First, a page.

Five Reasons You Need to Get a Grip on Corruption Risk

And Five Really Bad Reasons Given to Totally Avoid the Topic Altogether

“A strong and visible tone at the top is the best support that Managers can offer to their sales teams who are working in countries ranked very poorly by Transparency International”
“When a company Director publicly declares his commitment to a zero tolerance for corruption he declares at the same time that the company’s turnover is based on the quality of the product or services and not on any illicit or corrupt business practice, which is what shareholders, employees and partners want to hear.”
Transparency International’s Corruption Perceptions Index ranks countries and territories based on how corrupt their public sector is perceived to be. A country or territory’s score indicates the perceived level of public sector corruption on a scale of 0 (highly corrupt) to 100 (very clean). A country or territory’s rank indicates its position relative to the other countries and territories in the index.

The Index identifies clearly the countries most at risk in the annual survey on corruption. Public opinion indicates that corruption risk is considered an ordinary occurrence for every company currently doing business globally particularly in those countries rated poorly on the Index.
Corruption is a problem for all companies in all countries. To think otherwise is like saying the risk of a vehicular accident could never happen. Yet you take preventative measures by wearing a seatbelt at all times, right?
Many companies have a zero-tolerance for corruption, in theory anyway. Yet many CEOs avoid corruption prevention. You would never go without a seatbelt while in a car, would you? So why are CEOs avoiding addressing corruption in their companies?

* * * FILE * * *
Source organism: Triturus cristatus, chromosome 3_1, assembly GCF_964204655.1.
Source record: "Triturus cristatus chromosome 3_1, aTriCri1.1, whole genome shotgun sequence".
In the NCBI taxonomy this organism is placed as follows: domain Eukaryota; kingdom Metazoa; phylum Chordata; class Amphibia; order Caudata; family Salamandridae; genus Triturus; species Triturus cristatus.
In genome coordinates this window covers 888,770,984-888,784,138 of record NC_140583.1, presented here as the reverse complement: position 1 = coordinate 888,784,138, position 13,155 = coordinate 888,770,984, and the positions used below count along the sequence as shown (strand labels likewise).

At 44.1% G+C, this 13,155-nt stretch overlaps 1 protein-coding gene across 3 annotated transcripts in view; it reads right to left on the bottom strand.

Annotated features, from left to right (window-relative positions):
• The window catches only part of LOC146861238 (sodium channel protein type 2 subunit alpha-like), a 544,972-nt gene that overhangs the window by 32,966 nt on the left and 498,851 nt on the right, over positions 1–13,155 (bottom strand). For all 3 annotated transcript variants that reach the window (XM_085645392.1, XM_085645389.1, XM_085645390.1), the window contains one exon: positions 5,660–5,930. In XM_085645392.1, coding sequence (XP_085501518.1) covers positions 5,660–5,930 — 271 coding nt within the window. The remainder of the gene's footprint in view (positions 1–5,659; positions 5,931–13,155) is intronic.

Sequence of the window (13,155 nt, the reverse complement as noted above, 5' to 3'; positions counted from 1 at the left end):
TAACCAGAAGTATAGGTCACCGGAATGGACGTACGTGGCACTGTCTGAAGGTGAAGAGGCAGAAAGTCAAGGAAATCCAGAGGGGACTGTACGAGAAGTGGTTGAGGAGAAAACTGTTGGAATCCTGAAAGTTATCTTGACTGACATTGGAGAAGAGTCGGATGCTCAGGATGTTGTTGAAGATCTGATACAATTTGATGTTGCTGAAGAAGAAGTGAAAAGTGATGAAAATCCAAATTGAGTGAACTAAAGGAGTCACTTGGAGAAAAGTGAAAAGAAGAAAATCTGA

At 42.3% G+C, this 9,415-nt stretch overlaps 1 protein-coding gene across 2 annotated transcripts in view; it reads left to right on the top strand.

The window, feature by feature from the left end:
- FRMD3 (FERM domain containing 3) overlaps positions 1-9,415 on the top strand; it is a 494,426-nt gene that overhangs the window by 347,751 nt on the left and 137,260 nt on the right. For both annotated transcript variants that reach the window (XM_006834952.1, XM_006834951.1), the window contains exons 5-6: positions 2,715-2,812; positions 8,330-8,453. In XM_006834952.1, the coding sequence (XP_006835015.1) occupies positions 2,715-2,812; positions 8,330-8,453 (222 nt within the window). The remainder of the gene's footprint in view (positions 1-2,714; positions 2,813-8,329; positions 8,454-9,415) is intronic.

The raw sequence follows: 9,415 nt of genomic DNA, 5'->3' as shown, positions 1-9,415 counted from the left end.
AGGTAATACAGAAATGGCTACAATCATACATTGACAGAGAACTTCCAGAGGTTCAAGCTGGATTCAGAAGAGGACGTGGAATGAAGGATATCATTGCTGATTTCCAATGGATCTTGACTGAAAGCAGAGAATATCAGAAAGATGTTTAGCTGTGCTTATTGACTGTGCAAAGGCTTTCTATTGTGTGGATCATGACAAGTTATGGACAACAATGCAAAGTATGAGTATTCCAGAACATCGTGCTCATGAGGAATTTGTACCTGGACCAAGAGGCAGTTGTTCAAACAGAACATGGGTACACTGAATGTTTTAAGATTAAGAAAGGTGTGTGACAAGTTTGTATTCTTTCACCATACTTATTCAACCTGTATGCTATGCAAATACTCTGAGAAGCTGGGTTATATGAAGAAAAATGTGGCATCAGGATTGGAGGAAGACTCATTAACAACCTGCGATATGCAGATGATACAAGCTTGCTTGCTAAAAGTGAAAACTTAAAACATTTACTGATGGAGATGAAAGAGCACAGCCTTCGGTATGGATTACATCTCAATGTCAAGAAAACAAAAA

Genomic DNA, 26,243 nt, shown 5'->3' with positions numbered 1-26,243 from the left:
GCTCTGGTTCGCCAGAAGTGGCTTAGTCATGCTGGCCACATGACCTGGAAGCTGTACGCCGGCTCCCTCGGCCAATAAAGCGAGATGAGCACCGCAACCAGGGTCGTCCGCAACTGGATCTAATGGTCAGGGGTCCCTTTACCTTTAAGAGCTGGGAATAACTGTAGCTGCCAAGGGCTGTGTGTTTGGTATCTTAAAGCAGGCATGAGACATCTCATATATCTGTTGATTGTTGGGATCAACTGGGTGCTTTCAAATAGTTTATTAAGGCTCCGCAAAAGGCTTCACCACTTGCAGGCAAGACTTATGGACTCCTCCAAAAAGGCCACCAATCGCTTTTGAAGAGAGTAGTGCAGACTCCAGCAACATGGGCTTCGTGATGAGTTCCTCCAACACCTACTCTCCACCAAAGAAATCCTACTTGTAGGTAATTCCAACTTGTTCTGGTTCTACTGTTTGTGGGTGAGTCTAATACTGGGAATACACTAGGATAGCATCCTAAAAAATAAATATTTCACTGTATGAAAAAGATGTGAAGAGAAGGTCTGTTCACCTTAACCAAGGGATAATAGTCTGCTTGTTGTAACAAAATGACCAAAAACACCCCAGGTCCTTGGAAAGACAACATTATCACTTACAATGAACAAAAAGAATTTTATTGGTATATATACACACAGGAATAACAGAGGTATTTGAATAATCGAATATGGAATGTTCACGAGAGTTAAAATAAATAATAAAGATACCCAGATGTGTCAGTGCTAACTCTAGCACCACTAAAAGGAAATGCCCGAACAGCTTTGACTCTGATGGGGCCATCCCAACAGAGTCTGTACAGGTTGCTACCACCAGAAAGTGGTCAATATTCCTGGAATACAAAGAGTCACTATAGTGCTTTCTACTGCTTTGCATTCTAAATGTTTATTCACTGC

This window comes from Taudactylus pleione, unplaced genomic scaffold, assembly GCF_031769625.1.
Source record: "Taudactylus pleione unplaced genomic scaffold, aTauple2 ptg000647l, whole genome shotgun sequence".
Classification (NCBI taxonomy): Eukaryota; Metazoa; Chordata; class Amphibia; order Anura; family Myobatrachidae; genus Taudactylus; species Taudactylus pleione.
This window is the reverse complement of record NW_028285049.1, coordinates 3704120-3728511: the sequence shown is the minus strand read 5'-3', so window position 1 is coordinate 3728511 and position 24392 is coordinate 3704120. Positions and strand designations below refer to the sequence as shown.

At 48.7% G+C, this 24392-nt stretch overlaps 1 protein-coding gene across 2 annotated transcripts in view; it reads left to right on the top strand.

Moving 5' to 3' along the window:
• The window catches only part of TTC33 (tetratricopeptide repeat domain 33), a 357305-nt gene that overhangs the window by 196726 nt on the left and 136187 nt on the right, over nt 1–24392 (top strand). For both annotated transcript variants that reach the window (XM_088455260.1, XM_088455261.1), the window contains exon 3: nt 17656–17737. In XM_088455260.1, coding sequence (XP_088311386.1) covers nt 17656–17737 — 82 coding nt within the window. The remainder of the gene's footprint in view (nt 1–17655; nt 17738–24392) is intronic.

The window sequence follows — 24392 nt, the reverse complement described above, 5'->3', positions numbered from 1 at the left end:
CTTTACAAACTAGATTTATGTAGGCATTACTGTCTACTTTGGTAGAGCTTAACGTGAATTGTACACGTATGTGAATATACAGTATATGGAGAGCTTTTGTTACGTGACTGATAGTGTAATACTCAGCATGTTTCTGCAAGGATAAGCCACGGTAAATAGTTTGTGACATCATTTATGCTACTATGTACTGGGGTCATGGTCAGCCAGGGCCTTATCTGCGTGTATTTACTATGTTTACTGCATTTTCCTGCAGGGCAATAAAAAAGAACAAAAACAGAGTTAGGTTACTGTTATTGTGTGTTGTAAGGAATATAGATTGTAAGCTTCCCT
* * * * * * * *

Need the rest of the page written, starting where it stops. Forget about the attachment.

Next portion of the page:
Excuses, Excuses, Excuses!text excuses are the easy way out

The following article by Philippe Montigny, President, ETHIC Intelligence Certification Committee, covers five very bad “good reasons” that CEOs give not to communicate about corruption prevention. Each reason is followed up with a counter argument that should be used instead.
Very bad “good reason” #1: It is normal and expected that business will be conducted with integrity just as it is normal to obey laws, the CEO does not need to specify that the company does not pay bribes.
Very bad “good reason” #2:  If the CEO communicates on an anti-corruption compliance program, he is acknowledging that corruption is an issue in the company which is exactly the opposite impression he wants to give.
Very bad “good reason” #3: The risk of corruption is low for our activities and is a secondary concern for the CEO who does not need to address such a minor issue publicly.
Very bad “good reason” #4: The prevention of corruption is a legal issue and it is not the role of the CEO to comment upon it.
Very bad “good reason” #5: We can’t know the impact that banning corruption has on our turn over, but as it is probably limited, the CEO does not want to open that discussion.
Imagine this scenario. Your friend or family member gives you this very bad “good reason” for not wearing a seatbelt: “It’s too uncomfortable”. You’d probably declare them a few fries short of a happy meal.
Many argue the same could be said for management who avoids tough subjects like corruption, bribery, and whistleblowing hotlines.
Read the full article here then download the following eBook on beefing up your compliance program to help avoid corruption.
eBook: 10 Best Practices to Build a Strong Compliance Program

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